Mayo Clinic is a team of teams — many teams. So many that it's impossible to know what each of them does. This column asks teams throughout Mayo how they contribute to patient care and support colleagues throughout the organization.
When Joanna King is asked what drew her to medical illustration, she has no trouble answering the question.
"For me, it was a love of both science and art," says King, a creative director in the Division of Biomedical and Scientific Visualization. "I was fascinated by the beauty of electron micrographic structures in my microbiology, immunology, histology and plant biology textbooks."
That fascination is shared by her colleagues, the medical illustrators and animators who create visuals that help explain complex anatomy, pathology, surgery, procedures and medical concepts.
"I'm so grateful to be part of such an outstanding team of fun, creative and inspiring people," King says. "Our team is one of the oldest and largest institutional studios of medical illustrators and animators in the country. Mayo Clinic is exceptional in knowing the value of having a team of professional artists in-house."
The News Center team asked King and one of her colleagues, Wes Price, senior director of biomedical and scientific visualization, to answer questions about their jobs and team.
We are medical illustrators, medical animators and support staff that comprise the Division of Biomedical and Scientific Visualization, which is within Immersive & Experiential Learning under the Education shield. We come from a lengthy line of Mayo medical illustrators — the first (Eleanora Fry) was hired by the Mayo brothers in 1907.
We develop illustrations, animation, 3D models and interactive visuals that solve biomedical communication challenges. Collaboration with our professional artists empowers educators, researchers, physicians and surgeons to clearly convey medical information in a manner that is tailored for a specific audience, ranging from patients to specialized medical and research experts.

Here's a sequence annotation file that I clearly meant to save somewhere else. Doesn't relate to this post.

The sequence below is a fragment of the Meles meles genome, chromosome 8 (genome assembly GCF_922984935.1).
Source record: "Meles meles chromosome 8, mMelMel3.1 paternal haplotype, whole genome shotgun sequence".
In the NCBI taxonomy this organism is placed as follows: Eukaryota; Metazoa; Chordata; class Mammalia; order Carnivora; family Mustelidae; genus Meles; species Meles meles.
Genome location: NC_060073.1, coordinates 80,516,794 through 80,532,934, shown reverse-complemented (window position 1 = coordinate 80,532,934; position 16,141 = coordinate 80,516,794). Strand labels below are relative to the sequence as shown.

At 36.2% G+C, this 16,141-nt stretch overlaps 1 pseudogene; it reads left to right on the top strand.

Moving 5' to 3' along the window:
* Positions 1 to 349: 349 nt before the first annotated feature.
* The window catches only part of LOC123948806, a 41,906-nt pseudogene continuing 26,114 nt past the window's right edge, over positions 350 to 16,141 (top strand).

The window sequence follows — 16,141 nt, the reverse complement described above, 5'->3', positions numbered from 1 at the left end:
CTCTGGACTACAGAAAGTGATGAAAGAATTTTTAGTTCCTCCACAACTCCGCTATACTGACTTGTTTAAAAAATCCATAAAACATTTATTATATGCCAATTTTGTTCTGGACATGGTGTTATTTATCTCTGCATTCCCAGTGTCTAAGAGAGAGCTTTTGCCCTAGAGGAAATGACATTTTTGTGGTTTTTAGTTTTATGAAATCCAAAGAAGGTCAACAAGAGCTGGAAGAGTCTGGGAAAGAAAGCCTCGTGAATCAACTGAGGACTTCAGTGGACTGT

(You can see more examples of the team's work in this short video.)
Medical illustrators and animators work on several projects at a time in a close partnership with a physician or other collaborator. At any given time, an artist may be researching a cellular membrane biochemical pathway, sketching the steps of a novel vascular stenting procedure, observing neurosurgery, storyboarding an animation of atrial fibrillation ablation, building a 3D model of a pediatric brain with meninges using actual 3D scan data, or digitally painting shingles on five different skin types using a pen on a specialized pressure sensitive monitor.
You might be surprised by the balance of medical/scientific knowledge and creativity/critical thinking that we bring to each project. We research the information ourselves and use data to inform our decisions. Understanding the content is essential to visualizing it precisely and effectively. We are more than just talented hands!
Medical illustration and animation offer readily accessible health information that not only educates but also acknowledges the humanity and the varying characteristics of patients. If diverse and inclusive, these visuals can provide an instant connection for patients, allowing them to see themselves and absorb essential medical details. Our work also helps educate medical students, residents, fellows, practitioners and specialists through academic curricula and medical publications.
A self-driven person who is passionate about continued learning and excelling at their skills. They leave their ego at the door, are service-minded and embrace collaboration. They hold a master's degree in medical illustration (or equivalent experience) with a portfolio that highlights their ability to draw and animate anatomy, pathology, surgery, procedures and concepts with the highest level of accuracy and precision. An aptitude for representing diversity and inclusivity in their artwork is essential. Sophisticated artistic skill, creativity and critical thinking set them apart as a "visual problem solver" — the ideal partner for staff seeking to bring their knowledge and ideas to life.
An animation on senescent cells that our team created was featured on The Today Show!
Digital Destiny Virtual Jug Band. Or if we were a California country band: The Deserted Skulls. And if we were a punk/ska band: The Tortuous Vessels. (We'd like to see that Battle of the Bands.)
Force quit but never, ever surrender! Seriously though: Customized visuals that solve communication problems.
Tags: Staff Stories